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Sharmaine Margaret Ang-Sun-Cruz Lee 2012

Chapter 8: The Nervous System CNS- consists of brain and spinal cord. PNS-consists of nerves and ganglia. 2 subdivisions of the PNS: (1) Afferent Division/Sensory Division (2) Efferent Division/Motor Division Afferent- conducts action potentials from sensory receptors to the CNS through sensory neurons Efferent- conducts action potentials from the CNS to muscles and glands through motor neurons. 2 subdivisions of the Efferent Division: (1) Somatic/Somatomotor Nervous System (2) Autonomic Nervous system Somatic- transmits action from CNS to skeletal muscles Autonomic- transmits action from CNS to cardiac muscles, smooth muscles, and glands. 2 subdivisions of the Autonomic Nervous System: (1) Sympathetic (2) Parasympathetic Enteric Nervous System- has both sensory and motor neurons contained wholly in the digestive tract. - Can function w/o input from the CNS or other parts of the PNS. 2 types of cells that make-up the Nervous System: (1) Neurons/Nerve Cells (2) Neuroglia/Glial Cells Neurons- receive stimuli, conduct action potentials, and transmit signals to other neurons or effector organs. 3 parts of a neuron:, (1) Cell body (2) Dendrites and (3) axon [2 processes of the Nervous System] Cell body- contains a single nucleus. Dendrites- short, highly branching cytoplasmic extensions that are tapered from their bases at the neuron cell body to their tips. The Nervous System, SharmaineLee Receive information from other neurons or from sensory receptors and transmit the information toward the neuron cell body. Axon- is a long process extending from the neuron cell body. Axon hillock- the area where the axon leaves the neuron cell body. Collateral axons- An axon may remain unbranched or may branch to form this. Myelin sheath- axons can be surrounded by a highly specialized insulating layer of cells called this. 3 types of neurons: (1) Multipolar neurons (2) Bipolar neurons (3) Pseudo-unipolar neurons Multipolar neurons- these neurons have many dendrites and a single axon. (most neurons and motor neurons) Bipolar neurons- these have two processes: one dendrite, one axon. (some sensory neurons such as the retina of the eye and in the nasal cavity) Pseudounipolar neurons- have a single process extending from the cell body. This process divides into two processes a short distance from the cell body. One process extends to the periphery, and the other extends to the CNS. Both function as a single axon with dendritelike sensory receptors at the periphery. Neuroglia- these are the non-neuronal cells of the CNS and the PNS, they are more numerous than neurons.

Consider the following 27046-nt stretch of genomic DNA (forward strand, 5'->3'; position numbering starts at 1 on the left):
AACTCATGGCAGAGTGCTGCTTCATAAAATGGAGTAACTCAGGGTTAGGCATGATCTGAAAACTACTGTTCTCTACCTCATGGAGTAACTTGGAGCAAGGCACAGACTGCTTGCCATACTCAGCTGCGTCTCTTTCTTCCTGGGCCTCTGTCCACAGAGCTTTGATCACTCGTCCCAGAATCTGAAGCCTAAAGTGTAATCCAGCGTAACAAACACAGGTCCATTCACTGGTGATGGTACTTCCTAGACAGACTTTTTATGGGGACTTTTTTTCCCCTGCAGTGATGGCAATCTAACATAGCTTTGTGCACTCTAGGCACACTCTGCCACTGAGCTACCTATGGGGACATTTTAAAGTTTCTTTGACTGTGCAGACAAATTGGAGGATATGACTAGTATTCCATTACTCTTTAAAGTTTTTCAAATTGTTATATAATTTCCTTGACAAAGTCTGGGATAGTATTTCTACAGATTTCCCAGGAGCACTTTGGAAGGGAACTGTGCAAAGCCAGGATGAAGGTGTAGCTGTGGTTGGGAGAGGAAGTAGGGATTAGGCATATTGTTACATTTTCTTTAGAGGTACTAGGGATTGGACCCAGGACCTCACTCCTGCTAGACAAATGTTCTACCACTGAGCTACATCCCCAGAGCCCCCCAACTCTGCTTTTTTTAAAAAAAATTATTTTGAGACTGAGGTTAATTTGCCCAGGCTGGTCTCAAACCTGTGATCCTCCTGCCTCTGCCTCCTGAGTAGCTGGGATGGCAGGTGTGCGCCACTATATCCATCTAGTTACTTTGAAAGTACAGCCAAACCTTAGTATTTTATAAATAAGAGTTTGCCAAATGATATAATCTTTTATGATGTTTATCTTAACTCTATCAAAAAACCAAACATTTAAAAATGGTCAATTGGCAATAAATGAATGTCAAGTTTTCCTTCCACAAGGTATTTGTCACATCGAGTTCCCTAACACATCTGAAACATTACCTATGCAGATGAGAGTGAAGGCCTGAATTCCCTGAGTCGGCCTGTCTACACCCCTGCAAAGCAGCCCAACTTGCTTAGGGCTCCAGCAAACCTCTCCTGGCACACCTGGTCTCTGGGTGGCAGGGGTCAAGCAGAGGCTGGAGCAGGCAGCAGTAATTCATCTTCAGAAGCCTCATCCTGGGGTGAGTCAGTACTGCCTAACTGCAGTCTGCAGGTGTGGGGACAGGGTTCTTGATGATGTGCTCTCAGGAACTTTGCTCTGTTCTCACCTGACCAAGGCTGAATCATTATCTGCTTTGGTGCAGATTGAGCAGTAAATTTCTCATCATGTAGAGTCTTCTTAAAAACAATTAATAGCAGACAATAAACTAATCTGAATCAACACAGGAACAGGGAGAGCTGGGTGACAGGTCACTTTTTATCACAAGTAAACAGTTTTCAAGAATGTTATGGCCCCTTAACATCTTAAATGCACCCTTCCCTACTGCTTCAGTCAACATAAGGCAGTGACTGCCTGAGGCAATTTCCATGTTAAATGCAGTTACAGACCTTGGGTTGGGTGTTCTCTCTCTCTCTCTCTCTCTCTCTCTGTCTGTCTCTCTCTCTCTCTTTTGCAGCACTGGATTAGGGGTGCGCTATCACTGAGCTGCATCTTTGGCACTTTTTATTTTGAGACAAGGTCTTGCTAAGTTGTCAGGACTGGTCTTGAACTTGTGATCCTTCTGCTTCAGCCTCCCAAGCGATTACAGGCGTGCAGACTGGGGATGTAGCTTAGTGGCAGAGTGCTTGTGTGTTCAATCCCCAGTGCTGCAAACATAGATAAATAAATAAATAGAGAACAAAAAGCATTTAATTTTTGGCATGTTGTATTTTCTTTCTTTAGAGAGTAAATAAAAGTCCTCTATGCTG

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Sharmaine Margaret Ang-Sun-Cruz Lee 2012


Neurons: Multipolar Bipolar Many dendrites one axon One axon, one dendrite Appears to have a single axon Most motor and most CNS neurons Found in special sense organs Most sensory neurons 5 Types of Neuroglia: (1) Astrocytes (2) Ependymal cells (3) Microglia (4) Oligodendrocytes (5) Schwann Cells Astrocytes- blood-brain barrier - Serve as the major supporting tissue in the CNS. - Astrocytes participate with the blood vessel endothelium to form a permeability barrier called the blood-brain barrier. - They help limit damage to the neural tissue. Ependymal Cells - Line cavities in the CNS - Produce CSF Microglial Cells - Immune cells - Remove bacteria and cell debris Oligodendrocytes (CNS) and Schwann Cells (PNS) - Provide an insulating material that surrounds axons. Unmyelinated axons - Rest in the indentations of oligodendrocytes in the CNS and schwann cells in the PNS. Myelinated axons - Have specialized sheaths called myelin sheaths wrapped around them. - Myelin is an excellent insulator that prevents electrical flow through the cell membrane. Gray matter - Consists of groups of neuron cell bodies and dendrites where there is very little myelin. - Cortex- gray matter on the surface of the brain. - Nuclei- gray matter located deeper within the brain. - Ganglion- in the PNS, a cluster of neuron cell bodies.